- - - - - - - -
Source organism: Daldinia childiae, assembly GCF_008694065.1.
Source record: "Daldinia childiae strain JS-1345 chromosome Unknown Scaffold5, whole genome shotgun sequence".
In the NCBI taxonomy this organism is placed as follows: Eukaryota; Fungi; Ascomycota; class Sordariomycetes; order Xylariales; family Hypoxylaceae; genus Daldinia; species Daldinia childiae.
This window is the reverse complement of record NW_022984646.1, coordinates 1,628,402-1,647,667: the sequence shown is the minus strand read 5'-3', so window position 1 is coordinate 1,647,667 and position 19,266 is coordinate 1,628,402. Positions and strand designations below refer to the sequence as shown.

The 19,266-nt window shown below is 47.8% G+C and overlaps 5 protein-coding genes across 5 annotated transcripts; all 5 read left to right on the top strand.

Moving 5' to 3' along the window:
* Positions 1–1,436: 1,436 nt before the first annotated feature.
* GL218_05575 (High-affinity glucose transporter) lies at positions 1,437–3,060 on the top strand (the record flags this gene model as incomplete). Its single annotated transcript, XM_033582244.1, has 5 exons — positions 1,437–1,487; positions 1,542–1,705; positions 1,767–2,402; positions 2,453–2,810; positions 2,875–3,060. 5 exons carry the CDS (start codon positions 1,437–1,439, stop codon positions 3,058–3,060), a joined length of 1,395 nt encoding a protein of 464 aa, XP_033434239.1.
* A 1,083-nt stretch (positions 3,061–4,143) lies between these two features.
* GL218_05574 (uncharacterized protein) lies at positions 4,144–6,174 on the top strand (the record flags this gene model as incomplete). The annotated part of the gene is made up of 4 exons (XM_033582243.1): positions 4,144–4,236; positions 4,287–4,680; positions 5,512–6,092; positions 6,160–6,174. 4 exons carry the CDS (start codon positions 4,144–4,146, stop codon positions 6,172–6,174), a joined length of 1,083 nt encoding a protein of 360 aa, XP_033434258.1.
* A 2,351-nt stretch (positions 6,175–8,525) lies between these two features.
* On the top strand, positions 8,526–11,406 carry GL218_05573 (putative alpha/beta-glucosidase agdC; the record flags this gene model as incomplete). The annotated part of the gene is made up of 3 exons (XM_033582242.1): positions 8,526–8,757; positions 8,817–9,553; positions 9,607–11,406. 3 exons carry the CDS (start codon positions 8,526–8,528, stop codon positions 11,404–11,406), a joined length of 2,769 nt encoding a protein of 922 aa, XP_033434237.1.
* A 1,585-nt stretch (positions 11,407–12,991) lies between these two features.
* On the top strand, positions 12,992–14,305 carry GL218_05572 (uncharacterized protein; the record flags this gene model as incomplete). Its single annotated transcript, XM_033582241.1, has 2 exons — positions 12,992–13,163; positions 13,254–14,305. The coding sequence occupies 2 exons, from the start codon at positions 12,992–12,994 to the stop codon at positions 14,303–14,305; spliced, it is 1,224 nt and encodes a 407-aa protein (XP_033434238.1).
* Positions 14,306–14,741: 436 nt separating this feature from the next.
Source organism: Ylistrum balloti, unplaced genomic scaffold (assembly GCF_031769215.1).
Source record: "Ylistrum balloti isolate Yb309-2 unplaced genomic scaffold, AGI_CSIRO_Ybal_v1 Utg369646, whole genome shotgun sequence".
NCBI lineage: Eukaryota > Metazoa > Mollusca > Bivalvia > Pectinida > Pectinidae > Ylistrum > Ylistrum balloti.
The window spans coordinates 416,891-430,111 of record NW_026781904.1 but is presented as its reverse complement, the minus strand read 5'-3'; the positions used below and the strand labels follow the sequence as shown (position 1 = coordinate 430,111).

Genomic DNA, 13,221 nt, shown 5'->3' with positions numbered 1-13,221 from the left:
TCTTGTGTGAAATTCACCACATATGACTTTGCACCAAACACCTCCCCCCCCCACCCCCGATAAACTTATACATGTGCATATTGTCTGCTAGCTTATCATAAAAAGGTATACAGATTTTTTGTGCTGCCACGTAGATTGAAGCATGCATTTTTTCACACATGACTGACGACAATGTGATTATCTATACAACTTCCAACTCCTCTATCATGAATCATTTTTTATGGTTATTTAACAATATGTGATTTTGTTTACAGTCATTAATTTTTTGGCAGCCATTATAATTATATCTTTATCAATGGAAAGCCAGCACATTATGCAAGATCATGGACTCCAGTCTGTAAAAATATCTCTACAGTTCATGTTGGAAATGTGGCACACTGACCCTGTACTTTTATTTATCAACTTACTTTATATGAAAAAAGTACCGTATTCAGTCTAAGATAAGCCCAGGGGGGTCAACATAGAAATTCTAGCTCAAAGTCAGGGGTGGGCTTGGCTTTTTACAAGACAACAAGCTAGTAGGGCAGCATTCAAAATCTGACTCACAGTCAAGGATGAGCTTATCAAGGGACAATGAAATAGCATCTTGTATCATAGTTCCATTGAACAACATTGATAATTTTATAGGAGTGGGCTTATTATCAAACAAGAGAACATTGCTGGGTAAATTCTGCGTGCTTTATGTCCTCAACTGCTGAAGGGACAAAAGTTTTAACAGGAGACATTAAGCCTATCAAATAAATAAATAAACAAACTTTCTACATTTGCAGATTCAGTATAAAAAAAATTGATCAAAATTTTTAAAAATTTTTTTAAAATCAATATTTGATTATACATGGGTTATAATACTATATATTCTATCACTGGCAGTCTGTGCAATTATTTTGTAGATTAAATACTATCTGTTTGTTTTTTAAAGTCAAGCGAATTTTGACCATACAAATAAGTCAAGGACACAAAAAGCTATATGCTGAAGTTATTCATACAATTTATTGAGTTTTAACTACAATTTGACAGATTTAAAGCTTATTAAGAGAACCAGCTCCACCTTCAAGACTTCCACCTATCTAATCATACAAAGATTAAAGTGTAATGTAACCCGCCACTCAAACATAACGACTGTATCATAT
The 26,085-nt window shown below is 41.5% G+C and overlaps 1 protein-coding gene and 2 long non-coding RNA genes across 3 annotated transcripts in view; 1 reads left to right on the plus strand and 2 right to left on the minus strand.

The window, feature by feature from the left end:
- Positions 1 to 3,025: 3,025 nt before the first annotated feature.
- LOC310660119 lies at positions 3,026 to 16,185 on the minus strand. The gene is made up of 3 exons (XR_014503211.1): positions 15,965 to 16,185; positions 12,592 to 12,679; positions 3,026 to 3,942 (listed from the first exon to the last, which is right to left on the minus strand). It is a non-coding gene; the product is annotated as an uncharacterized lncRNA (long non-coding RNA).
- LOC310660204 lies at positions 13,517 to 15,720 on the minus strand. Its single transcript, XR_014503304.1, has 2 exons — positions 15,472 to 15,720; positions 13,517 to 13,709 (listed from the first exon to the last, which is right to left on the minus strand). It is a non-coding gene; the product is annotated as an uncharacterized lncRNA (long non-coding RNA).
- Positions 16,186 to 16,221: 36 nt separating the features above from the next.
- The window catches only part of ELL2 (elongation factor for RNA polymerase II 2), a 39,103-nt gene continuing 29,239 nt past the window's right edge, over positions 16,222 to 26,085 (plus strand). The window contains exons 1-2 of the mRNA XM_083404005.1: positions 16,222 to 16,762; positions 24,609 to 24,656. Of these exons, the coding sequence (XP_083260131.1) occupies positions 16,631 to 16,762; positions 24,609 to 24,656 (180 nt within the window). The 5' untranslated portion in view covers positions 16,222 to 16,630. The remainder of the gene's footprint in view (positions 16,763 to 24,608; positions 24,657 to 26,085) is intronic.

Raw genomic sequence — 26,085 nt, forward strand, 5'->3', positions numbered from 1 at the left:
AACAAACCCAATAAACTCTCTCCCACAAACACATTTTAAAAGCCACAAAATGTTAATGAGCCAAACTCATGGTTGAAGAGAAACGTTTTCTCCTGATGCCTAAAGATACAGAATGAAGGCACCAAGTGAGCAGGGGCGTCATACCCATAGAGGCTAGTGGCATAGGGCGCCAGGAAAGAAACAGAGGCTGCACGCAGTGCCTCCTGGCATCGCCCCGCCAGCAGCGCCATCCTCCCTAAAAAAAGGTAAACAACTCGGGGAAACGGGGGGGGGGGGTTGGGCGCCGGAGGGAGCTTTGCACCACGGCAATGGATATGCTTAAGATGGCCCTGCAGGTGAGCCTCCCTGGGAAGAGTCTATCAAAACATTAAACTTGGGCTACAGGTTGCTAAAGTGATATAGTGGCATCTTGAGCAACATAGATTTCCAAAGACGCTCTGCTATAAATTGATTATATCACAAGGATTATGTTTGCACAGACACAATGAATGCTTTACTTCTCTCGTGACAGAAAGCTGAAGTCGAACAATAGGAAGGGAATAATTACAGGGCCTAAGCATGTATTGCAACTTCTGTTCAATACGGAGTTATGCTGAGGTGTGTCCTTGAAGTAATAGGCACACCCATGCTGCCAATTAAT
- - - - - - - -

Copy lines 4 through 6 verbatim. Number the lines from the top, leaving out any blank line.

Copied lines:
This window is the reverse complement of record NW_022984646.1, coordinates 1,628,402-1,647,667: the sequence shown is the minus strand read 5'-3', so window position 1 is coordinate 1,647,667 and position 19,266 is coordinate 1,628,402. Positions and strand designations below refer to the sequence as shown.

The 19,266-nt window shown below is 47.8% G+C and overlaps 5 protein-coding genes across 5 annotated transcripts; all 5 read left to right on the top strand.

Moving 5' to 3' along the window: